Germany Wants To Force Google To Pay License Fees For Links

A report from GigaOm this morning discusses a ridiculous proposed “ancillary copyright” law in Germany that would compel Google — and others online — to pay to link to and excerpt any content from German publishers’ websites (e.g., newspapers). The law currently is in draft form and being debated by stakeholders and legislators.

The “fair use” doctrine would prohibit this sort of idea from becoming law in the US. But under the proposed German law, every link and/or content excerpts included in search results would be subject to licensing fees.

One question is how broadly the law would be applied. Would it selectively apply to German publishers or would it equally apply to all content creators? One would assume the latter. Regardless it would compromise the online economy in Germany and is extremely short-sighted accordingly.

Google has come out strongly against the proposed rules for obvious reasons. Not all German executives or legislators support the law either. It is reportedly the product of lobbying by powerful German publisher interests. But there’s also a bit of nationalism involved, with Google, Bing and Yahoo (American corporations) seen as antagonistic to German domestic publisher interests.

As the GigaOm piece points out, German publishers who don’t want their content indexed in Google or Bing can use the robot.txt tag to signal that desire. However the proposed law seems calculated to generate revenue as well as be somewhat “punitive” — it would appear.

My assumption is that “cooler heads will prevail” and ultimately there will be enough internal German opposition to the law that it will not see formal passage.

Related Topics: Channel: Consumer | Google: Outside US | Legal: Copyright

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About The Author: is a Contributing Editor at Search Engine Land. He writes a personal blog Screenwerk, about SoLoMo issues and connecting the dots between online and offline. He also posts at Internet2Go, which is focused on the mobile Internet. Follow him @gsterling.

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  • Deborah Boyd

    Germany has many issues to face. Along with the EU they are trying to prop up the old Royalty gig and it isn’t doing well with the under 30 crowd. The world is changing and Germany is changing faster than some of the countries in the EU. Sadly Germany has the same problem as America with the radical conservative element. It was the Conservative Isolationist Germans that thought Hitler was a good idea. The controlling International 1% have become hooked on cheap labor as a residual of the industrial era but Google, Facebook, IBM, and others have shown the world that the future belongs to intelligence, creativity, and collaboration. No more cheap labor but smart autonomic labor & great customer service and quality control.

  • http://twitter.com/ReubenYau Reuben Yau

    BT tried something similar a few years ago, but it didn’t work out for them.
    http://news.bbc.co.uk/2/hi/science/nature/798475.stm I agree, it does seem a little short sighted.

  • mmbrown

    I think the law is trying to accomplish what Google has accomplished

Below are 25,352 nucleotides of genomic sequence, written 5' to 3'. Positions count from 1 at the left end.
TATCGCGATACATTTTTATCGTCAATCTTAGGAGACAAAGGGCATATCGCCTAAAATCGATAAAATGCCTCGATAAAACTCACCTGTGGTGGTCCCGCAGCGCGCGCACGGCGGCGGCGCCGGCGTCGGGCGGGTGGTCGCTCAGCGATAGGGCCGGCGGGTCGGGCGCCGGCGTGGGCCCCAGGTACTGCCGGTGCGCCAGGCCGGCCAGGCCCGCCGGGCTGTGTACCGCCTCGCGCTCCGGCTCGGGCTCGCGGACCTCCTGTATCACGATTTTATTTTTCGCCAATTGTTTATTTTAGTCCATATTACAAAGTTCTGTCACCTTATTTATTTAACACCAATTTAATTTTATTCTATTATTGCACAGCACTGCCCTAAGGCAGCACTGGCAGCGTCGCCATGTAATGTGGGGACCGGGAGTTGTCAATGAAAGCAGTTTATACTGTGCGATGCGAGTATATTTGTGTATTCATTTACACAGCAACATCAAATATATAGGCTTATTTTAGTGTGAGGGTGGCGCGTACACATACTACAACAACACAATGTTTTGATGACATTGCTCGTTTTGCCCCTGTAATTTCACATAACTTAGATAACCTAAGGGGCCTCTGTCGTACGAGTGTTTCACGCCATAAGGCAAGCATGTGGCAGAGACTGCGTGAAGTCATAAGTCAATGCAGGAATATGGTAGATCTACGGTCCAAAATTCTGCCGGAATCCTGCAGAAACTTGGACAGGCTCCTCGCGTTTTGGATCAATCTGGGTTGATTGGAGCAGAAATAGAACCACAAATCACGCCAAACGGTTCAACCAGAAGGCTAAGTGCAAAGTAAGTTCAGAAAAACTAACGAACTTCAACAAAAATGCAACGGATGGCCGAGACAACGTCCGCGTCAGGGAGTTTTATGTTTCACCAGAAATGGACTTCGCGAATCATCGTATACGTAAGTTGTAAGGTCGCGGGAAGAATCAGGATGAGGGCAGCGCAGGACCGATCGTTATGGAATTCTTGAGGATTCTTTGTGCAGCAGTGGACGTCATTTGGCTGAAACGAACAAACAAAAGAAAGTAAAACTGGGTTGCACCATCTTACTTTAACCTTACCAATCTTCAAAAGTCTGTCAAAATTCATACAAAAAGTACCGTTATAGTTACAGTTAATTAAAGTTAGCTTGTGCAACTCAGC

with copyrighted content on YouTube: Instead of censoring and deleting
    videos with copyrighted content Google gives copyright owners the choice
    of leaving the video up and sharing in ad-revenue or having the video
    taken down. The majority chooses to leave their content up and make the
    money instead.

    As publishers don’t really want to take down their content, they’d much
    rather ‘license’ it to Google and share their revenue. It might just
    work!

    Even though I agree that sometimes the people at the top don’t get how
    the internet works, I believe the attempt at this law is a sign of the
    growth the internet is undergoing. It won’t always remain as simple and
    overseeable as it is now.

  • Lolololol

    Yeah sure as soon as we talk about Germany we use the word “Nationalism”. Excuse me, but didn’t the USA turn in to police states in the recent years? Do we talk about nationalism or American imperialism when Hollywood tries to impose ACTA on Europe? No we don’t. I can understand that the German publisher don’t want to give their hard earned work for free to the best supplier of TrapWire.

  • Guest

    why should publishers need to explicitly block google using robots.txt? Every country has its own right to impose their rules and what germany is doing is infact right…isn’t google greedy of scraping others images and showing them as their own? Isn’t google greedy in scraping others content and showing them as part of their KG on SERPS? Isn;t google greedy in integrating and promoting all their properties on SERPS?

    Hope other countries do this too to prevent these U.S. giants from ruling internet as well and dictating rules for others to obey.

  • http://www.guillaumeerard.com Guillaume Erard

    Just because this is about Germany made it absolutely necessary to bring Hitler in right?

  • Adriana Maramo

    On a simmilar note, one can see in Germany close to nothing on e.g. Leona Lewis’ own Youtube channel – because of the GEMA thing. Does that seem right to you?

    This isn’t about competition or nationalism, just history repeating: It was only a few centuries ago that people would set factories on fire, hoping to kill the industrialization era.

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